April 15, 2022 By Michael Dorgan
Queens Council Member Robert Holden introduced a series of bills Thursday aimed at improving the quality of life for New York City residents.
The bills aim to combat everything from noise pollution to sidewalk obstructions—to the unauthorized towing of vehicles. The legislation would also require film crews to provide more notice when they plan to occupy public streets.
Holden introduced 16 bills in total and said that many of the bills address unruly behavior that has contributed to rising crime. Crime is up 40.5 percent citywide for the year through April 10, compared to the same period a year ago, according to NYPD data.
“With the trend of legalizing or ignoring, and thereby normalizing behaviors that diminish our city’s quality of life… it’s time to take measures to bring balance to living in New York City,” Holden said in a statement.
Holden introduced legislation designed to combat disorderly motorists blasting out deafening music from their vehicles.
One of his bills would increase the civil penalties for motorists who blast an unreasonable amount of noise from their vehicle via a personal audio device. The new penalties would range from $200 to $2,100, depending on the number of violations committed within the preceding two years.
Another bill would target raucous motorists who attach speakers to the exterior of a vehicle. Violators would be hit with a civil penalty of between $100 and $225 for a first offense increasing to as much as $575 for a third violation.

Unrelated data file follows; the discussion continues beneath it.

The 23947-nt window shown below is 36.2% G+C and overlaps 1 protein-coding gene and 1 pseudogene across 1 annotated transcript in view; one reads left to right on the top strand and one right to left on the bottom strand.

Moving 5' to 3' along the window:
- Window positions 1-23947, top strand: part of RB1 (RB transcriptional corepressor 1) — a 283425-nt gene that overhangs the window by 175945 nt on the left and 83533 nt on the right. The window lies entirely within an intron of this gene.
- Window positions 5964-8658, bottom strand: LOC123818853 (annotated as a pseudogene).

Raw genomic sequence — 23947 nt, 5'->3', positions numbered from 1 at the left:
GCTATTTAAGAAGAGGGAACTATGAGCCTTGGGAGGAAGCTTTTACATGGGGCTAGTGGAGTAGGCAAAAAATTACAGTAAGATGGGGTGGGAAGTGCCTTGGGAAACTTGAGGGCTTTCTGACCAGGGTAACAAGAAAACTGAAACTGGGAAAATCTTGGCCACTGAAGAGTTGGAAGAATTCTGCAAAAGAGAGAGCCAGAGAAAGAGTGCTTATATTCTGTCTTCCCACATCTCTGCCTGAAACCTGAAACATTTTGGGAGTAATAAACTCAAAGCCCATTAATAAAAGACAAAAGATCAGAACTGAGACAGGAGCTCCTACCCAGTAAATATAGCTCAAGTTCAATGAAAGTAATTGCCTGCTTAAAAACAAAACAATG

Holden has also introduced legislation that targets business owners who pump out loud music from a commercial establishment. He has a bill that would reduce the acceptable level of noise.
Holden, whose district covers Glendale, Maspeth, Middle Village, Ridgewood and parts of Woodhaven and Woodside, said that noise pollution is a serious concern among his constituents and his bills aim to clamp down on the problem.
“We know that unreasonable noise late at night is not only a nuisance but a threat to New Yorkers’ health,” Holden said. “All New Yorkers are entitled to the quiet enjoyment of their homes.”
Holden’s other bills take aim at film crews operating on public streets. The crews, he said, often disrupt small businesses by taking valuable parking spaces.
One such bill would require media companies that plan to take on-street parking to give better notice, requiring them to apply for permits more than 14 days in advance.
Another bill would create an online database and interactive map informing the public about upcoming media activities in public spaces.
Holden also introduced bills that would suspend bus lane enforcement on holidays and require the Sanitation Commissioner to issue a report on sidewalk obstructions.
Additionally, Holden introduced a bill that would streamline the online 311 compliant process to make it easier for the public. Another bill would add a new complaint function to the 311 website where residents can report trucks illegally towing vehicles.
“These bills can be just a small start at making New York City more livable again,” Holden said.
Some of these bills are long overdue. Of course, the key will be enforcement, as the noise ordinances already on the books (along with other quality-of-life statutes) are rarely, if ever, enforced. 311 used to refer calls about excessive noise to the DEP (also, violations of the idling law) and that agency took calls only during business hours! Did not compute.